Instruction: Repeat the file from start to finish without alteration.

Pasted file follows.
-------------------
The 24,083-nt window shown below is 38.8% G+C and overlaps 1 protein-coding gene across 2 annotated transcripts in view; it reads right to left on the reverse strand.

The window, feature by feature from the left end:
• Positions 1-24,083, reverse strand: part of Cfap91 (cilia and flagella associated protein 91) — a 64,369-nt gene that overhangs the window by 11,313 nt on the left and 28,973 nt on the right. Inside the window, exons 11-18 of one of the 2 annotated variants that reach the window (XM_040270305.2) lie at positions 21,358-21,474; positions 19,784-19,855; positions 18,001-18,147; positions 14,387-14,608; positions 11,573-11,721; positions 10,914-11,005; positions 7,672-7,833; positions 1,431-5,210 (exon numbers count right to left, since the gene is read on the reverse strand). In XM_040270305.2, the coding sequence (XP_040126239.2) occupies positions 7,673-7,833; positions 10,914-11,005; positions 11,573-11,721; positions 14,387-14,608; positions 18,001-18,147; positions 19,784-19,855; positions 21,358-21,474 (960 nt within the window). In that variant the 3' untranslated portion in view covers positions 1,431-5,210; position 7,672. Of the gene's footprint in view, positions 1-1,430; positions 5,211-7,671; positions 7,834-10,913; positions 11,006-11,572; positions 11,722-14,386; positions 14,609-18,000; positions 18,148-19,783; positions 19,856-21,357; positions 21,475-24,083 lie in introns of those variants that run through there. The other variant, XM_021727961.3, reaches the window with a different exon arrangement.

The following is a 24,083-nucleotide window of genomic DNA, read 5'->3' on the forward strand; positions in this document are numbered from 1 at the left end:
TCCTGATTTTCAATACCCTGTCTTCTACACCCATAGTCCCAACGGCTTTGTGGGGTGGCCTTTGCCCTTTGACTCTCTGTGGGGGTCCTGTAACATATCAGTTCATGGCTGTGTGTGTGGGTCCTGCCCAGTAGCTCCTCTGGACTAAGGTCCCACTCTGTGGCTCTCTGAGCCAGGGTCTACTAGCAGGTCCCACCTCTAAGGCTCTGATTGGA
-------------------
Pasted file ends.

The 24,083-nt window shown below is 38.8% G+C and overlaps 1 protein-coding gene across 2 annotated transcripts in view; it reads right to left on the reverse strand.

The window, feature by feature from the left end:
• Positions 1-24,083, reverse strand: part of Cfap91 (cilia and flagella associated protein 91) — a 64,369-nt gene that overhangs the window by 11,313 nt on the left and 28,973 nt on the right. Inside the window, exons 11-18 of one of the 2 annotated variants that reach the window (XM_040270305.2) lie at positions 21,358-21,474; positions 19,784-19,855; positions 18,001-18,147; positions 14,387-14,608; positions 11,573-11,721; positions 10,914-11,005; positions 7,672-7,833; positions 1,431-5,210 (exon numbers count right to left, since the gene is read on the reverse strand). In XM_040270305.2, the coding sequence (XP_040126239.2) occupies positions 7,673-7,833; positions 10,914-11,005; positions 11,573-11,721; positions 14,387-14,608; positions 18,001-18,147; positions 19,784-19,855; positions 21,358-21,474 (960 nt within the window). In that variant the 3' untranslated portion in view covers positions 1,431-5,210; position 7,672. Of the gene's footprint in view, positions 1-1,430; positions 5,211-7,671; positions 7,834-10,913; positions 11,006-11,572; positions 11,722-14,386; positions 14,609-18,000; positions 18,148-19,783; positions 19,856-21,357; positions 21,475-24,083 lie in introns of those variants that run through there. The other variant, XM_021727961.3, reaches the window with a different exon arrangement.

The following is a 24,083-nucleotide window of genomic DNA, read 5'->3' on the forward strand; positions in this document are numbered from 1 at the left end:
TCCTGATTTTCAATACCCTGTCTTCTACACCCATAGTCCCAACGGCTTTGTGGGGTGGCCTTTGCCCTTTGACTCTCTGTGGGGGTCCTGTAACATATCAGTTCATGGCTGTGTGTGTGGGTCCTGCCCAGTAGCTCCTCTGGACTAAGGTCCCACTCTGTGGCTCTCTGAGCCAGGGTCTACTAGCAGGTCCCACCTCTAAGGCTCTGATTGGA